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What Smells Do Cats Hate?

Cat food can smell pretty funky, but pets never seem to mind. Owners may wonder if there are any scents their cats can’t stomach. Read on to learn more about the odors that cause felines to turn up their whiskers.


Written by Animalia Team

What Smells Do Cats Hate

When cats left the woods about 12,000 years ago to live with humans, they had to make a few compromises. One of them was learning how to live in the small, enclosed spaces we call homes. The transition has meant getting used to all types of sensory stimuli, including unfamiliar (and often unpleasant) smells.   

So what smells do cats hate? We’ll share 13 of them, but first, let’s take a closer look at your cat’s olfactory system.  

All about your cat’s sense of smell

The feline sense of smell is still both powerful and useful for daily life. In the wild, it helps a cat to find a mate, locate food, and sense when trouble is near. Some cats have even made use of their nostrils to navigate home over great distances. 

A cat’s nose is nothing to sneeze at. That little spot in the center of their face packs far more power than the much larger human nose. Research shows that a cat’s sense of smell is around 14 times better than ours. Humans only have 5 million olfactory receptors, while cats can have anywhere between 45 to 200 million.


That means cats are more sensitive to smells than their owners. They can even detect certain scents that we might miss. Through experience and studies, we know cats love certain smells and despise others. So what smells do cats hate? Here are several you should know about and, if possible, help them to avoid.

Cats have “nose prints” like human fingerprints. No two cats’ noses are exactly the same.

From bananas to dirty litter box: the smells your cat can’t stand

1. Certain herbs

Cats don’t like the smell of rosemary, rue, lavender, mint, Coleus caninus, marigolds, and thyme. Why do cats hate these smells? It’s not because they’re all toxic. While rue and lavender oil can cause adverse reactions, rosemary is non-toxic. Generally, cats hate strong, pungent smells. Surrounding a garden with an unpleasant, but non-poisonous plant like rosemary can help keep curious cats out of gardens.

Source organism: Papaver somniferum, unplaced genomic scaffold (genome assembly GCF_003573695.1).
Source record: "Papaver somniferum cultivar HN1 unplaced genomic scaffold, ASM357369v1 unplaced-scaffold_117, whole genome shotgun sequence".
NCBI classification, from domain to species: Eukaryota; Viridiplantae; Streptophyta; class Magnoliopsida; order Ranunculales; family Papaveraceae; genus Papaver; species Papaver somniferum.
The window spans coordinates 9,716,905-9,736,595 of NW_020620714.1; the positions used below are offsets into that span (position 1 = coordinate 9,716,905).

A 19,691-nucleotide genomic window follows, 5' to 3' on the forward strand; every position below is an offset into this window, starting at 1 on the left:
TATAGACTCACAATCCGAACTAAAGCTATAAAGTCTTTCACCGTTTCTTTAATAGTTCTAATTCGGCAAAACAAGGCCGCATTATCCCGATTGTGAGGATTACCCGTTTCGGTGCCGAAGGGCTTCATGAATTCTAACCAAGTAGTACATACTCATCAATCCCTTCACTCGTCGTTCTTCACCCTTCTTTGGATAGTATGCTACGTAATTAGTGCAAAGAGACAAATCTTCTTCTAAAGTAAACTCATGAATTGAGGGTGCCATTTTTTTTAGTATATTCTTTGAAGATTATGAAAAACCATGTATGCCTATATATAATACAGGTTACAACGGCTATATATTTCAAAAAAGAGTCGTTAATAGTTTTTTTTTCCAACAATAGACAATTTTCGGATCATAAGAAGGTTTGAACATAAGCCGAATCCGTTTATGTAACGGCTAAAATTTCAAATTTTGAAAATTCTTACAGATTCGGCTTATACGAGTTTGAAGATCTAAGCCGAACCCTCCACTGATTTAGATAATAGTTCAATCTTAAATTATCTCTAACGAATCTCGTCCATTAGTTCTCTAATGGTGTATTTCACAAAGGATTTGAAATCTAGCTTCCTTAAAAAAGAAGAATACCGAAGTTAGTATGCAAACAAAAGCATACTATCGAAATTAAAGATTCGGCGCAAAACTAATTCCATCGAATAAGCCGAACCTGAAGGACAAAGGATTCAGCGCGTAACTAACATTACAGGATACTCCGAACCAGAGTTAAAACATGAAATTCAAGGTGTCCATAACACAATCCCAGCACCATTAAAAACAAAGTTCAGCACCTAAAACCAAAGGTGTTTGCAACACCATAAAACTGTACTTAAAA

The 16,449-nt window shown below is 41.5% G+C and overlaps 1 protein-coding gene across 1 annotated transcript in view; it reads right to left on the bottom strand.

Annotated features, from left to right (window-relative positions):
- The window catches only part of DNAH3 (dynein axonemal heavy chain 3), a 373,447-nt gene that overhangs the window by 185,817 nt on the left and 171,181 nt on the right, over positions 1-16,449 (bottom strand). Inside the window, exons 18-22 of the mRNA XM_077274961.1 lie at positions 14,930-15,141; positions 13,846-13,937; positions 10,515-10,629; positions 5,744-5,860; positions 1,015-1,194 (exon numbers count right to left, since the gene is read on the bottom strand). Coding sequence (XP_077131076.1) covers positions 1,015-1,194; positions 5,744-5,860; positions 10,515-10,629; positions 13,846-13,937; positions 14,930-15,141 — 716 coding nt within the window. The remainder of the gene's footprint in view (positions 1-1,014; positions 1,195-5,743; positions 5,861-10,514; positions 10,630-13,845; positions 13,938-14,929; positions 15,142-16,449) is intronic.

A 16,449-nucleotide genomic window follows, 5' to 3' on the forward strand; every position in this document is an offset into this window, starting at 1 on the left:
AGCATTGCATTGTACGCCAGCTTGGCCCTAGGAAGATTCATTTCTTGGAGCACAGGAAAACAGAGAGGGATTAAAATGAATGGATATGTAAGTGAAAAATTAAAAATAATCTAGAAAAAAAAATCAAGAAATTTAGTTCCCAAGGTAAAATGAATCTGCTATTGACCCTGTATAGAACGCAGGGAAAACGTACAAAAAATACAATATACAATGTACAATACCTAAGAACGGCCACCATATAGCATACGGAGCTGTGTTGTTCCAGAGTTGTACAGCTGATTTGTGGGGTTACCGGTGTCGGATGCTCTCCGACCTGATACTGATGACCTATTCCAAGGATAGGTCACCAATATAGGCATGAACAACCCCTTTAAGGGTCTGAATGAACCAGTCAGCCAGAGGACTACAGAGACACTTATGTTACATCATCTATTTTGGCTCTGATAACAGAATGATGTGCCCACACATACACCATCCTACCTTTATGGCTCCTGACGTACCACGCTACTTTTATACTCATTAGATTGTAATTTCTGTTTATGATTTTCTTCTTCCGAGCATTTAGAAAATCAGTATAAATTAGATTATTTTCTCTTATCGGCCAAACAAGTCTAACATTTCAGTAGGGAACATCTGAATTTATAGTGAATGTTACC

2. Strong citrus aromas

A cat’s appetite originates with their sense of smell. They typically won’t eat the food they’re served if they don’t enjoy the smell. The bitter citric acid from lemons, oranges, grapefruit, and lime is a particularly unpleasant scent to cats. These fruits contain essential oils that are toxic to cats as well. Don’t be worried, however, about bringing oranges into your house. Cats typically won’t get near them.

3. Bananas

While you might like the smell of sweet ripe bananas, your cat is far less fond of it. Even though bananas aren’t toxic to cats, they contain a compound called ethyl acetate that keeps cats away.

4. Spices

While spices add flavor and nutrients to our meals, cats could most definitely do without them. As with herbs, cats don’t like spices with too-strong smells. Think how overpowering strong scents must be too creatures with such powerful noses!

At the top of a cat’s blacklist are spices like cinnamon, pepper, mustard powder, and curry powder. Some of these even include harmful compounds, so keep your cat away from spicy foods.

5. Pine, cedar, wintergreen, and menthol

A Christmas tree won’t put your cat in a holiday mood. In fact, pinewood and its resin are toxic to cats. The same applies to the red cedar. Watch out for the menthol found in peppermint too. Wintergreen’s another minty flavor that is anything but refreshing for felines.


6. A dirty litter box